Svante August Arrhenius was born at Uppalsa, Sweden, on February 19,1859 His intelligence and creativity were apperent nt from an early age–he taughthimself to read when he was three Although credi ted with many scientificinnovations, he remains best known for his ionic theory of solutions, For which hewas awarded the Nobel Prize in chemistry in 1903 Arrhenius henius died inStockholm on October 2, 1927Science is a human endeavor subject to human frailties and governed bypersonalities, politics, and prejudice ces. One of the best illustrations of the oftenbumpy path of the advancement of scientific knowledge is the story of Swedishchemist Svante Arrhenius. When Arrhenius henius began his doctorate at theUniversity of Uppsala around 1880, he chose to study the passage of electricitythrough solutions.
This was a problem that had baffled scientists for a century, Thefirst experiments had been done in the 17 70s by Cavendish, who corn pared theconductivity of salt solutions with that of rain water, using his own physiologicalreaction to the electric shocks he rece ived! Arrhenius had an array of instrumentsto measure electric current, but the process of carefully weighing, meas uring, andrecording data from a multitude of experiments was a tedious one. After his long series of experimerits were performed, Arrhenius quit his laboratorybench and returned to his country home to try to formulate a model that couldaccount for his data, He wrote, “I got the idea in the night of the 17th of May inthe year 1883, and I could not s leep that night until I had worked through thewhole problem. ” His idea was that ions were responsible for conducting electricitythrough a solution. B ack at Uppsa]a, Arrhenius took his doctoral dissertation containing the new theory to his advisor, Professor Cleve, an eminent chemist and the discoverer of theelements holmlum and thulium. Cleve’s unlnterested response was what Arrheniushad expected.
It was in keeping with CIeve’s resistance to new ideas he had noteven accepted Mendeleev’s periodic table, introduced ten years earlier. It is a long standing custom that before a doctoral degree is granted the dissertation must be defended before a panel of professors. Although this procedure i sstill followed at most universities today, the problems are usually worked out inprivate with the evaluating professors before the actual defense. However, w henArrhenius did it, the disserta tion defense was an open debate, which could berancorous and humiliating. Knowing that it would be unwise to antagonize hisprofessors, Arrhenius downplayed his convictions about his new theory as he de tended his dissertation. His diplomacy paid off: he was awarded his degree, albei treluctantly, as the prolessors still did not believe his model and considered him tobe a marginal scientist, at best.
Such a setback could have ende d his scientific career, but Arrhenius was acrusader; he was determined to see his theory triumph. Recognizing his lowcredibility in his home coun try, he sen t his dissertation first to Rudolf Clausius, aGerman seientist who had fimnulat ed the second law of thermodynamics, butClausius wasn’t interested. He next app roached Lothar Meyer, another Germanscientist who had gained prominence for his work on the periodicity of theclements, but Meyer was also unresponsive. Final ly, Arrhcnius found the rightchampion in Wilhelm Ostwald, a German profes sor o f chemistry at Riga. Ostwald, already known as a defender of revo lutionary chem ical causes, fullyaccepted the idea that reactions in solu tion often involve i ons. In 1885 Arrhenius began work ing in Ostwald’s laboratory, continui ng hisresearch on ions.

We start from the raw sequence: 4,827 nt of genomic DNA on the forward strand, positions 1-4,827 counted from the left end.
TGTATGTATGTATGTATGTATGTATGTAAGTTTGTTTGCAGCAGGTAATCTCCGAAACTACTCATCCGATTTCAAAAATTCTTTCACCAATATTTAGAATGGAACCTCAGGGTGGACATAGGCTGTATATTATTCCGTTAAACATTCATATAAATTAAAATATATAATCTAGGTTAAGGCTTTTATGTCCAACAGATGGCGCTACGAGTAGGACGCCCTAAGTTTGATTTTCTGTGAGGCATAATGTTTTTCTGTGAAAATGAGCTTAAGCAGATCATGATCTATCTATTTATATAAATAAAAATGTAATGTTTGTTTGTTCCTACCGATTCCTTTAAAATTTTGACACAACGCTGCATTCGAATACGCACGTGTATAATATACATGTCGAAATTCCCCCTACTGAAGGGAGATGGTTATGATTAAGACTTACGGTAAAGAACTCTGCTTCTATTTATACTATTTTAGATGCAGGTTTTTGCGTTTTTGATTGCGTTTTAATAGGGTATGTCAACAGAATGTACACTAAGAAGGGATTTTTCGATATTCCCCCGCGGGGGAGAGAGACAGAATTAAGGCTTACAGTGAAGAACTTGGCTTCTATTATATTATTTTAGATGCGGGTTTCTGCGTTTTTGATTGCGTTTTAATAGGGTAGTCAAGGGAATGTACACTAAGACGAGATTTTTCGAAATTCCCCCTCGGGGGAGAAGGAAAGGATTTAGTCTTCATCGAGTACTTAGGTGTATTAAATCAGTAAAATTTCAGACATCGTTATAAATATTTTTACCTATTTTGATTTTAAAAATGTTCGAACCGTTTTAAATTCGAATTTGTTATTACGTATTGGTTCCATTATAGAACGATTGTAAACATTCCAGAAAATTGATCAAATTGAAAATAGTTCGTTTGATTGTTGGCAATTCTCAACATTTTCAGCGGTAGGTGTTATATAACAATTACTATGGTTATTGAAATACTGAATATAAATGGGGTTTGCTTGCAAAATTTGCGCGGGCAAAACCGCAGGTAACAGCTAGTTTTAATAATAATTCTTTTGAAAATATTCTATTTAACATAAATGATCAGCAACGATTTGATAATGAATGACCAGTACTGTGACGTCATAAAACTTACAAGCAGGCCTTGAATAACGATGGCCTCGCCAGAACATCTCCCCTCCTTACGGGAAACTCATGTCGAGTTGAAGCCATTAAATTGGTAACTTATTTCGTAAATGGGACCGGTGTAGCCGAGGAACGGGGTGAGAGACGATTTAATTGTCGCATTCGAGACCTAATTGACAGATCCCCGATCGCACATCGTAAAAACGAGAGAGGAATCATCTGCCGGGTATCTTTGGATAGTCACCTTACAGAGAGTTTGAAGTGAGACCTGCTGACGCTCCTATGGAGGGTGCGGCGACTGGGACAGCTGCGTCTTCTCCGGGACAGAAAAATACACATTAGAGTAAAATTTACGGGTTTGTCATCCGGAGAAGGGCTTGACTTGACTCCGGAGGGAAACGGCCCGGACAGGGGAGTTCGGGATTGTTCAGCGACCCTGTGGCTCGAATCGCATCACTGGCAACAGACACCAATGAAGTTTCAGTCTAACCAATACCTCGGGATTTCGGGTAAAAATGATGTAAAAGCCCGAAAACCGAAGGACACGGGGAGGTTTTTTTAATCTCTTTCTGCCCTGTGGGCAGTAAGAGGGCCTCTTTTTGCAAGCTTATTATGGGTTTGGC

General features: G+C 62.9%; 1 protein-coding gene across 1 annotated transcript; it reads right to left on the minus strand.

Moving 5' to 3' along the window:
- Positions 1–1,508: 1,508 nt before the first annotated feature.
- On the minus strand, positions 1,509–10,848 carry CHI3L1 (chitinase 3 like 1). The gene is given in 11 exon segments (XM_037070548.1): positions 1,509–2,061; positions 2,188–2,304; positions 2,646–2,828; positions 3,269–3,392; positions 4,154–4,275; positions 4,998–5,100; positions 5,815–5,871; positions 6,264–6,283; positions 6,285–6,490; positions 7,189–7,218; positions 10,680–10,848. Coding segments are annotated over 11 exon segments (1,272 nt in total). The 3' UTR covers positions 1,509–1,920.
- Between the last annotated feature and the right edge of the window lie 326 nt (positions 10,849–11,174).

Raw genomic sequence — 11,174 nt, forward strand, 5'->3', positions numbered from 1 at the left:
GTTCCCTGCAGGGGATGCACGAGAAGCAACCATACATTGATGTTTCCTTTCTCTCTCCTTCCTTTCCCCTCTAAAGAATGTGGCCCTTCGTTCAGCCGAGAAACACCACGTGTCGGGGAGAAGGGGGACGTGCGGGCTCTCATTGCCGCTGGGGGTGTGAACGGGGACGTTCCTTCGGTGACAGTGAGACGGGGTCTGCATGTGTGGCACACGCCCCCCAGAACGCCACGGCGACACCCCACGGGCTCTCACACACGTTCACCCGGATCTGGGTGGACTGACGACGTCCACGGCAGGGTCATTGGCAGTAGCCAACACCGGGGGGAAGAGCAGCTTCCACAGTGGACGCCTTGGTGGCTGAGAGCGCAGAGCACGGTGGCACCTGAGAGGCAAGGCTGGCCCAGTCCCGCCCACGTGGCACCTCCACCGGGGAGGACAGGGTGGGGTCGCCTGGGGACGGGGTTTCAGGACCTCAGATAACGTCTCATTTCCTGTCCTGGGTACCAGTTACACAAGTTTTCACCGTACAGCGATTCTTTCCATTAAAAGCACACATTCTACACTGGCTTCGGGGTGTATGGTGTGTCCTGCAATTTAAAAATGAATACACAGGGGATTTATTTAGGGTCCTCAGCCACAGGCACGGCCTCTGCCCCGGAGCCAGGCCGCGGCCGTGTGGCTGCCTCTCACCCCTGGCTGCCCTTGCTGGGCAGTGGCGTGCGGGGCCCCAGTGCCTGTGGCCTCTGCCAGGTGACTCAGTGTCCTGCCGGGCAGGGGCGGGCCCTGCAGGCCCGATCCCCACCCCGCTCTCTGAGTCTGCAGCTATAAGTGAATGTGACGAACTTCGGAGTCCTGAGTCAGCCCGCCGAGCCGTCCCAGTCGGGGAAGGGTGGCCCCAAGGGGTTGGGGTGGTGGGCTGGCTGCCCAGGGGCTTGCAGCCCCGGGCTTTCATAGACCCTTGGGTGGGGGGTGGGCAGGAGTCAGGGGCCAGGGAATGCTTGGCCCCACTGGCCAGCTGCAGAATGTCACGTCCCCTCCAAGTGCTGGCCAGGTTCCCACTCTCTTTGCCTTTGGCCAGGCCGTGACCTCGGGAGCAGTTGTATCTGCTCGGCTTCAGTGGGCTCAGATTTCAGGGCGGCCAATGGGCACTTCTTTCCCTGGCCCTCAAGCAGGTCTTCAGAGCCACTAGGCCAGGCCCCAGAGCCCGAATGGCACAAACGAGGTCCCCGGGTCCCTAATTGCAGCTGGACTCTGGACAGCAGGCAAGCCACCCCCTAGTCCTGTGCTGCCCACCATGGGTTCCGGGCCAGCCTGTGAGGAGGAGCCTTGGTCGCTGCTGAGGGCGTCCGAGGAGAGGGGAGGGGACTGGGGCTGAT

Reading everything he could find on the sub jeer, he ca meacross a research paper written by a Dutch scientist, Jacobus van’t Heir, whi chwas particularly helpful in placing the ionic theory on firmer gnound. In 1887Arrhenius went to Amsterdalm to nicer van’l Heft At 22 years of age, van’t Helphad postulated the existence of stereochemistry; that is, that atoms in moleculeshave definite relative positions in space. This theory was initially criticizedharshly, and van’t Heft, aided by Ostwald, had to fight to have it accepted. Theionic theory was yet another unaccepted theory for which both Ostwald and van’tHeft’ would extend their support. By the time Arrhenius returned from Amsterdam, Ostwald had moved to Leipzig,where he had be come professor of chemistry.
It was there that Ostwald andAnhenius put together a promotional strategy that would have done credit to acanny politician. In the then new journal Zeitschrift fur Physikalische Chemic,Ostwald wrote about the ionic theory, and finally the European scientificestablishment began to listen. Arrhenius’s classic paper “On the Dissociation ofSubstances in Aque ous Solulhms” was published in 1887. The ionic theory had become one of thc most ctmtroversal issues in science.
Although Ostwald, van’t Holt, and Arrhenius continued to champion the causevigorously. many scientists remained vebenmently opposed to the theory. In fact,even though Arrhenius was by then a prominent scientist, his appointment asProfessor of Chemistry at the University of Stockholm was highly con troversial. Ultimately, the ionic theory triumphed. Arrhenius’s fame spread, and honors wereheaped on him, culminating in tile Nobel Prize in chemistry.
Nol one to rest on hislaurels, Arrhenius turned to new fields, in cluding astronomy; he formulated a newtheory that the solar system may have come into being through the collision ofstars. His exceptional versatility led him to study the use of serums to tightdisease, energy resources and conservation, and the origin of life.